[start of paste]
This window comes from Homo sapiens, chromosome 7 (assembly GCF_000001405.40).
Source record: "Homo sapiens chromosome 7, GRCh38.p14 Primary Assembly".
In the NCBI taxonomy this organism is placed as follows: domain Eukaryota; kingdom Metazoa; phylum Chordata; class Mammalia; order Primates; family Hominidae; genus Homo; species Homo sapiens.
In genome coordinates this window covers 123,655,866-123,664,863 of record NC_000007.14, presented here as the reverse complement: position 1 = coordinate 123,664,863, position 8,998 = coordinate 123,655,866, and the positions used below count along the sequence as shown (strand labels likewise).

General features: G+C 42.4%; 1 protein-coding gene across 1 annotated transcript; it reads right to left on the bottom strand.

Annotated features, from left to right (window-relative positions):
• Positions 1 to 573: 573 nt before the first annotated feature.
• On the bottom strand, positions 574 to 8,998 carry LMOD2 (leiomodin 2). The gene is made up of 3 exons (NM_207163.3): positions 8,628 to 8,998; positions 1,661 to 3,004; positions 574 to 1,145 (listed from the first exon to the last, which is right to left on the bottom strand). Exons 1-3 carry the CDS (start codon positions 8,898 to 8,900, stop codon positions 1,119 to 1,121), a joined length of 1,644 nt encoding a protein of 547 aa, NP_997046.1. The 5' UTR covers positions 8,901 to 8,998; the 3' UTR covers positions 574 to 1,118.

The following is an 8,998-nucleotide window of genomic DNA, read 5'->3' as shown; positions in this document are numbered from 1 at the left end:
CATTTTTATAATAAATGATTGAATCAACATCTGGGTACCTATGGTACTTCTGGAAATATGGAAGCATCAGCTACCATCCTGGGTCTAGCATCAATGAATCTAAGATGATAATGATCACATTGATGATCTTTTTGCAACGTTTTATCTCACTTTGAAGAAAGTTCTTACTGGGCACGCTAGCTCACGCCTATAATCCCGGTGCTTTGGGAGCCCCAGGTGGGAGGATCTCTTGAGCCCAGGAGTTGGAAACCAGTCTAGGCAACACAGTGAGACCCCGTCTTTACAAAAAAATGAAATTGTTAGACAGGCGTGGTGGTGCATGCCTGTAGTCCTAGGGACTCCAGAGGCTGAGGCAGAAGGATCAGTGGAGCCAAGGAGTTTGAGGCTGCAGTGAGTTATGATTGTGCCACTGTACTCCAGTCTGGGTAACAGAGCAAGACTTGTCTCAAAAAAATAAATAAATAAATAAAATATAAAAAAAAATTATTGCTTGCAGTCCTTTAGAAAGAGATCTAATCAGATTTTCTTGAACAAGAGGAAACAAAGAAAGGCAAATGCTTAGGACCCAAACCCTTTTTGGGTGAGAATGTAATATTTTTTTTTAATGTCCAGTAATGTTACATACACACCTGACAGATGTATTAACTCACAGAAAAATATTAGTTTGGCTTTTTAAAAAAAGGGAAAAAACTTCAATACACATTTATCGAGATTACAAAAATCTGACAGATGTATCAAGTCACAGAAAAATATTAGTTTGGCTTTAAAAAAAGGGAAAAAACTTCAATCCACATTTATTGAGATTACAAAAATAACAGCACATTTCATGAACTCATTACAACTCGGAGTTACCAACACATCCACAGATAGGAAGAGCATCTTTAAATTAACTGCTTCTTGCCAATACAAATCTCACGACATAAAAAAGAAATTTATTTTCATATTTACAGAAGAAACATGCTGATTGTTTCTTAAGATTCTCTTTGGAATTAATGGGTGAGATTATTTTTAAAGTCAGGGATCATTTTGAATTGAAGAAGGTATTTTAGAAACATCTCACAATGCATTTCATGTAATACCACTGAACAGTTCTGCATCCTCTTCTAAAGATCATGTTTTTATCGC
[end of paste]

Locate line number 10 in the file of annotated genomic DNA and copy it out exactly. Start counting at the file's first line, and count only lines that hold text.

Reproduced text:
CATTTTTATAATAAATGATTGAATCAACATCTGGGTACCTATGGTACTTCTGGAAATATGGAAGCATCAGCTACCATCCTGGGTCTAGCATCAATGAATCTAAGATGATAATGATCACATTGATGATCTTTTTGCAACGTTTTATCTCACTTTGAAGAAAGTTCTTACTGGGCACGCTAGCTCACGCCTATAATCCCGGTGCTTTGGGAGCCCCAGGTGGGAGGATCTCTTGAGCCCAGGAGTTGGAAACCAGTCTAGGCAACACAGTGAGACCCCGTCTTTACAAAAAAATGAAATTGTTAGACAGGCGTGGTGGTGCATGCCTGTAGTCCTAGGGACTCCAGAGGCTGAGGCAGAAGGATCAGTGGAGCCAAGGAGTTTGAGGCTGCAGTGAGTTATGATTGTGCCACTGTACTCCAGTCTGGGTAACAGAGCAAGACTTGTCTCAAAAAAATAAATAAATAAATAAAATATAAAAAAAAATTATTGCTTGCAGTCCTTTAGAAAGAGATCTAATCAGATTTTCTTGAACAAGAGGAAACAAAGAAAGGCAAATGCTTAGGACCCAAACCCTTTTTGGGTGAGAATGTAATATTTTTTTTTAATGTCCAGTAATGTTACATACACACCTGACAGATGTATTAACTCACAGAAAAATATTAGTTTGGCTTTTTAAAAAAAGGGAAAAAACTTCAATACACATTTATCGAGATTACAAAAATCTGACAGATGTATCAAGTCACAGAAAAATATTAGTTTGGCTTTAAAAAAAGGGAAAAAACTTCAATCCACATTTATTGAGATTACAAAAATAACAGCACATTTCATGAACTCATTACAACTCGGAGTTACCAACACATCCACAGATAGGAAGAGCATCTTTAAATTAACTGCTTCTTGCCAATACAAATCTCACGACATAAAAAAGAAATTTATTTTCATATTTACAGAAGAAACATGCTGATTGTTTCTTAAGATTCTCTTTGGAATTAATGGGTGAGATTATTTTTAAAGTCAGGGATCATTTTGAATTGAAGAAGGTATTTTAGAAACATCTCACAATGCATTTCATGTAATACCACTGAACAGTTCTGCATCCTCTTCTAAAGATCATGTTTTTATCGC